October 29, 2018

Human Maternal Placentophagy: evolutionary roots, cross-cultural occurrence, and an emerging post-industrial health trend

Daniel Benyshek, University of Nevada Las Vegas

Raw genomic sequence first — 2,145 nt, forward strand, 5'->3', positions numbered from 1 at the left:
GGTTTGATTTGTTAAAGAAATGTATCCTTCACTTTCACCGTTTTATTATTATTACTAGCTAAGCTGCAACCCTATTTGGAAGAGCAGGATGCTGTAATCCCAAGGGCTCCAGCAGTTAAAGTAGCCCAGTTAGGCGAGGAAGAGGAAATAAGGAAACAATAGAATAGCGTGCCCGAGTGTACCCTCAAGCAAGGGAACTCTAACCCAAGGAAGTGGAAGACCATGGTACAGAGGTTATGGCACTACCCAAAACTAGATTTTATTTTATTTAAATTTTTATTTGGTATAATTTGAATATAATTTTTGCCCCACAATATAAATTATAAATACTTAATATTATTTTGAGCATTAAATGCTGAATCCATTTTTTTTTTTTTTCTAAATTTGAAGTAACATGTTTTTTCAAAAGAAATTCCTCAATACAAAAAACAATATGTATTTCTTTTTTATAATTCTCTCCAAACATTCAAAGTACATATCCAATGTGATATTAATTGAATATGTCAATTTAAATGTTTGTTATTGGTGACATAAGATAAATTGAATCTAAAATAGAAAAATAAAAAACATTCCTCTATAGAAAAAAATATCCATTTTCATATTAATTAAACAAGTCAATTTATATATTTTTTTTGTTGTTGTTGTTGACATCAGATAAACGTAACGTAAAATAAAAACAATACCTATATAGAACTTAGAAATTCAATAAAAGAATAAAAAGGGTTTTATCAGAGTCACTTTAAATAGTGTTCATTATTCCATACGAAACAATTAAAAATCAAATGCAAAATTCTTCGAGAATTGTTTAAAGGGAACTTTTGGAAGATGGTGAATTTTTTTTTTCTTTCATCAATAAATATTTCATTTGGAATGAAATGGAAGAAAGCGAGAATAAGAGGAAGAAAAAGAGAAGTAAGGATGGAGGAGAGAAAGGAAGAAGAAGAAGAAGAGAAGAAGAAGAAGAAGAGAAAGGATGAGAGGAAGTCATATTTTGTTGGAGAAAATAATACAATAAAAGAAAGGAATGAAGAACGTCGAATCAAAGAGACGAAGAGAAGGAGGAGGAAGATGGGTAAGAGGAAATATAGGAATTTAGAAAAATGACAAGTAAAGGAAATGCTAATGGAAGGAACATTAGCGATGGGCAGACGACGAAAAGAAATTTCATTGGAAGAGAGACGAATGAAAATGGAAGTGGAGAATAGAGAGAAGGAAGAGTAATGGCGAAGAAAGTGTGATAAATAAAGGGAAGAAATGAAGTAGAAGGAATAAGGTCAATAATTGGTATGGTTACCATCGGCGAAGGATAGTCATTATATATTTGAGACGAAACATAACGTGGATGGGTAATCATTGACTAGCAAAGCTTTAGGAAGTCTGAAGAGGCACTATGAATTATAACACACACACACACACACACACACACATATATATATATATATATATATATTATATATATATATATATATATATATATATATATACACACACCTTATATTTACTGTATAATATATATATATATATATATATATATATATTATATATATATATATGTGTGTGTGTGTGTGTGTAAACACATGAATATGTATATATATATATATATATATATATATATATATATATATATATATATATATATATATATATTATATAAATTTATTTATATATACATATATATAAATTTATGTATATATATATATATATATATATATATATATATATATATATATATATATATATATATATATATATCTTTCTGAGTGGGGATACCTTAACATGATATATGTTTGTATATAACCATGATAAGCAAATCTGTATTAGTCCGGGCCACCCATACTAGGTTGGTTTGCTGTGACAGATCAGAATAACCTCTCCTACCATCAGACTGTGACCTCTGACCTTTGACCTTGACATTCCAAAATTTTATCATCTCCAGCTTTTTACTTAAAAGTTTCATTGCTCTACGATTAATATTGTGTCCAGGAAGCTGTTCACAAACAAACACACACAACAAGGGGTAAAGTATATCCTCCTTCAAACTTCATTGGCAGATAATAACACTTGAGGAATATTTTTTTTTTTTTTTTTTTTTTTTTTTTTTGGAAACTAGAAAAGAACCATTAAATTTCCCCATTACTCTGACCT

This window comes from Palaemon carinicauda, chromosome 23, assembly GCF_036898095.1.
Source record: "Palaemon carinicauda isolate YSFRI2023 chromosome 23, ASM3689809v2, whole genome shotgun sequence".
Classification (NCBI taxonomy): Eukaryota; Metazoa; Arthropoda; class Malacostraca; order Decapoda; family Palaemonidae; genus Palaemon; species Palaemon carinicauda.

Maternal placentophagy, the mother’s consumption of the ‘afterbirth’ following parturition, is a ubiquitous behavior among terrestrial mammals – including non-human primates. Despite myriad hypothesized fitness-enhancing consequences of the behavior, including predator avoidance, improved lactation, enhanced care-taking behaviors, maternal analgesic effects, and the replenishment of maternal nutrients, among others, human maternal placentophagy is unknown in the cross-cultural ethnographic literature. The conspicuous absence of placentophagy in humans as a traditional cultural practice, raises interesting questions relative to its evolution in other mammals, the reasons for its apparent absence among historic and contemporary human populations, and its implications for maternal and child health in the context of an emerging placentophagy ‘alternative health’ practice among some women in post-industrial societies.

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